The Columbia Political Review is a student run non-partisan publication. The views represented here belong to their author and are not representative of the publication's political views or sympathies.

2019 Editorial Board


ISabelle harris


Celine Bacha

Managing Editors

Hannah wyatt


benjy sachs

TEChnology & marketing Manager

Kerem TUncer 

Social media Manager

Anthony cosentino

arts editor

Antara agarwal

Podcast producers

KRisten Akey

Hannah wyatt

Senior Editors

Jake tibbetts

Christina hill


Henry feldman


Jodi lessner

akshiti vats

Copy Editors

Sonia mahajan

grace protasiewicz

aryeh hajibay

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OP-ed staff writers

raya tarawneh

eric scheuch

sophia houdaigui

ayse yucesan

aja johnson

antara agarwal

pallavi sreedhar

jasleen chaggar

ramsay eyre

ellie hansen

rachel barkin

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feven negussie

Feature staff writers

anthony cosentino

kristen akey

kristha jenvaiyavasjamai

maria castillo

stella cavedon

devyani goel

janine nassar

diana valcarcel soler

stephanie choi

katherine malus


Looking Back to 2008; Looking Forward to Tomorrow

To be very honest, I didn't really care for Barack Obama when I first heard about him in 2008. He sounded like an inexperienced politician simply riding on a wave of political disenchantment, and the message of "change" and "hope" just seemed superficial to me. As the 2008 election neared, however, I started realizing that our country was really at a low point, and we desperately needed a man like Barack Obama. After eight years of a domestic policy that favored the most privileged and a foreign policy that created more enemies than friends, the country seemed to have lost its most admirable values. No conventional politician could reinvigorate those values because it required not just an expertise in policy, but a unique ability to connect with people, specifically younger voters. Only Barack Obama could do that. He made young people feel a sense of inspiration and investment in the country that was badly needed at the time.

Unlike fairy tale endings, reality obviously had to strike, and the Obama that seemed like he could slow the rising seas and stave away any harm that afflicted the American people all of a sudden appeared fallible. It would be unfair though to compare Candidate Obama to President Obama. Both individuals fulfilled the roles they needed to at the given time.

President Obama embraced the realism needed during the worst economic crisis in our lifetime. Within the first 30 days of taking office, he passed a $787 billion bill to rejuvenate the economy, which ended up being 50 percent greater in value (adjusted for inflation) than all of FDR's New Deal policies combined. If Obama's presidency had ended right there, he would have already accomplished more domestically than every other modern president. What other president during their entire tenure has been able to start a renewable energy culture from scratch, encourage energy efficiency in all sectors, promote a new era of mass transportation, modernize the health care system, allocate unprecedented amounts of money for research, implement one of the largest middle class tax cuts, transform schools to cope with the 21st century, and provide short term financial relief for the unemployed? All of this, in one bill?  And yes, I'm talking about the stimulus bill that even President Obama no longer dares to call by name. The list of policy accomplishments in Obama’s first term, both in domestic and foreign policy, are endless.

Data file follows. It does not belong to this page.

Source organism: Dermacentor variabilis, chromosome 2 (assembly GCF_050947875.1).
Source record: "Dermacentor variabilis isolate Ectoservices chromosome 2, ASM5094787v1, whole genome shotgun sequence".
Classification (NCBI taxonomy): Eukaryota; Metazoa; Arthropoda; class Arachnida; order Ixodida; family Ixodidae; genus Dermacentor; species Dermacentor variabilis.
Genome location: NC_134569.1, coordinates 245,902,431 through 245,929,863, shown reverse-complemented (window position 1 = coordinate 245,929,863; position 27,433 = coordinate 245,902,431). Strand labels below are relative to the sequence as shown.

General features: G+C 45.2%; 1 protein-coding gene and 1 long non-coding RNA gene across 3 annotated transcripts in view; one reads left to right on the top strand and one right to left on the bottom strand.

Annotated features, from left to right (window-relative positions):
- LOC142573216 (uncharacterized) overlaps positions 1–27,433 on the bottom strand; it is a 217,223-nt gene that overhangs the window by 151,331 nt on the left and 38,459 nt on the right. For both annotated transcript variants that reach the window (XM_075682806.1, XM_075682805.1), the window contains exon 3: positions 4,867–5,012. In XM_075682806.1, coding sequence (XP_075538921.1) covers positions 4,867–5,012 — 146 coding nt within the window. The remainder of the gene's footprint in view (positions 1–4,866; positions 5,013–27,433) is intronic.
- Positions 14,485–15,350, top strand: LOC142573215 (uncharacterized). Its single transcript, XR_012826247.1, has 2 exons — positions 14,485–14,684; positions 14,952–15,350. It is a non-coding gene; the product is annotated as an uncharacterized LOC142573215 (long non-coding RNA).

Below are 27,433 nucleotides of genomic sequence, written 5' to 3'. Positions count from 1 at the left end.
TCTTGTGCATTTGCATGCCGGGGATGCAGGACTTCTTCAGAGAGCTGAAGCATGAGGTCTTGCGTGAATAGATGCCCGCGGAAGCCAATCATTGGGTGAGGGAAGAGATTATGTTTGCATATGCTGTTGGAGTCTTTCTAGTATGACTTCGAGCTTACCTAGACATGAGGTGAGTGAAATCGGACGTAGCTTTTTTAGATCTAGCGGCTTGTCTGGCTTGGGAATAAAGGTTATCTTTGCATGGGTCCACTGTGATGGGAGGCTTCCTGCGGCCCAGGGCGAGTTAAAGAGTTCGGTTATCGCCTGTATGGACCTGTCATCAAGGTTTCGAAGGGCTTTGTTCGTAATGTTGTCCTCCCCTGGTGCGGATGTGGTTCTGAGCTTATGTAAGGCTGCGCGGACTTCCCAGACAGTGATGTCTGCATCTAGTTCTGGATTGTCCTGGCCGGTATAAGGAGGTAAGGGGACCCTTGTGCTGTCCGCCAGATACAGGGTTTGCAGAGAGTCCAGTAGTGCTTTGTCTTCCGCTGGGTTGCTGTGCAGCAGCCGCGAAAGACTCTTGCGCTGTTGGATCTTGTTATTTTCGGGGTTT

But I have to be honest. I am not 100 percent satisfied with all the choices President Obama made in his first term. Being an environmentalist, I expected him to tackle climate change head on, specifically in the case of the Keystone XL pipeline. Quite often I felt like what he said was based more on polling data than what the American people had to hear. Despite all this, however, behind the scenes, this president stood by every policy commitment he made to the American people. Being the president of the United States is not easy, especially in a political climate in which the opposition has never been more united behind the cause of making sure the president fails.

As Obama made his final campaign stop in Iowa last night returning to the place he first launched his presidential campaign, I felt a surge of nostalgia of my former cynical self that scoffed at his lofty rhetoric and promises of change. Four years later, the record speaks for itself. This man does what he says. And above all, no matter what vitriolic attacks have been hurled at him ranging from his birthplace to his race to his faith, he never once faltered or lost his composure. This is the mark of a truly remarkable individual.

I am proud to call Barack Obama my president, and I hope that when you turn out at the polls today, you feel the same way.


As a multi-partisan political publication, the views and opinions expressed here belong to its author and do not necessarily represent the views of the Columbia Political Review and its editorial board.

For those wanting to write a response to this or write an endorsement of any candidate, please email so it can be published today on Election Day. 

Putting Foreign Policy Back on the Map

Putting Foreign Policy Back on the Map

Editor's Note